- You may want to work with another entity to further your mission, such as in the context of a commercial or charitable co-venture or cause related marketing, with a third-party provider to help you provide your services, or to license your patent or copyrights to another entity so they can use them in ways beyond your capacity, in a way where you might reap some benefits. Legal agreements are important to help you utilize and protect your intellectual property.
- Nonprofits are not immune from accusations of intellectual property infringement, and such claims can get in the way of carrying out your mission. For this reason, trademark clearance searches may be important, as well as patent clearance searches depending on the nature of your business.
About Our Presenters:
Liz: Liz Kleinberg is a Certified Information Privacy Professional/United States (CIPP/US) and an attorney at Dunkiel Saunders Elliott Raubvogel & Hand PLLC in Burlington, VT where she focuses on data privacy and security, intellectual property, nonprofit, and business law. Throughout her legal career, Liz has sought opportunities to work with organizations that have meaningful missions, and she has been gratified to help them grow their businesses and achieve their goals.
Before joining Dunkiel Saunders, Liz served as General Counsel for 5+ years at Social Sentinel, Inc., a technology company developing SaaS products to provide organizations with insights into threats made in digital communications. Prior to serving as General Counsel, Liz engaged in private practice at the law firm Dinse P.C. in Vermont and Burr & Forman LLP in Birmingham, Alabama. She was a visiting professor at Cumberland School of Law at Samford University, and served as a judicial law clerk for judges on the U.S. Circuit Judge for the 11th Circuit Court of Appeals and in the Middle District of Alabama. Liz also served as a law fellow at the Southern Poverty Law Center in Montgomery, Alabama. Liz obtained her J.D. from Columbia Law School and a Master’s of International Affairs from Columbia’s School of International and Public Affairs. She obtained a B.A. from Cornell University.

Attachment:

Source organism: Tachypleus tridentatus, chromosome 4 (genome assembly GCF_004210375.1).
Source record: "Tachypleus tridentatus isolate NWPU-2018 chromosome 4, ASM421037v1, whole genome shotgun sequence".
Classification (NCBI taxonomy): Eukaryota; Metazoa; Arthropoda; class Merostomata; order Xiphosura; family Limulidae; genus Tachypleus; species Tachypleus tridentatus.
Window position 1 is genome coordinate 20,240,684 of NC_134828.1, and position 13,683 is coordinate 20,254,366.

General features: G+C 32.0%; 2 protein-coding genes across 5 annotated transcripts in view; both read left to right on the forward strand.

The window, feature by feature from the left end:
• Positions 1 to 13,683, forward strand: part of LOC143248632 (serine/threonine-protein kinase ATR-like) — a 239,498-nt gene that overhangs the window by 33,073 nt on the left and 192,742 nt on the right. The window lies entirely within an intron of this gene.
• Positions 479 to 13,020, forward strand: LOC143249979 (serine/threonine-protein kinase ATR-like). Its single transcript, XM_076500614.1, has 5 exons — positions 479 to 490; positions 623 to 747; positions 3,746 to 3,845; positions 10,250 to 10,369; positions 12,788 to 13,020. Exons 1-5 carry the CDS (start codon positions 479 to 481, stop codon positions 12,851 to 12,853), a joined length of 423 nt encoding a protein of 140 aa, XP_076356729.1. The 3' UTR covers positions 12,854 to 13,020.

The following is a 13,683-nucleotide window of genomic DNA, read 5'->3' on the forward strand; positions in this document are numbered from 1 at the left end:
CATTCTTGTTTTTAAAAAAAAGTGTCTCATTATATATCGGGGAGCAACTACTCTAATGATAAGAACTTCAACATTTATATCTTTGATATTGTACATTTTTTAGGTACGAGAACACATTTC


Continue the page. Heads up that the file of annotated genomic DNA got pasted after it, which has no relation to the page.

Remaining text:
Shawn: Shawn Gordon is an intellectual property attorney at Dunkiel Saunders Elliott Raubvogel & Hand PLLC in Burlington, VT, with a focus on patent and trademark preparation, patent litigation, and licensing. Shawn has handled matters in a wide range of areas, from medical devices to cinder blocks, from fishing tackle to KVM switches. He assists a wide range of clients, from individual inventors to international businesses, to find creative, cost-effective solutions for their intellectual property matters.
Prior to joining the firm in 2016, Shawn ran a solo practice and worked as an associate in law firms in Boston and Minneapolis. He also was a clerk in the United States International Trade Commission’s intellectual property enforcement division. Shawn taught high school science before attending law school, and earned his J.D. at the University of Michigan Law School. He obtained a Master of Arts in Teaching from Cornell University, and graduated from Bard College with a B.A. in chemistry.
This session is ideal for nonprofit leaders, managers, and team members who are concerned with data privacy or involved in the development of products, services, or marketing materials. Join us on Wednesday, May 5 to participate in this discussion.
Please apply using this link by May 3rd. Applicants will be notified of their acceptance within two days of their application.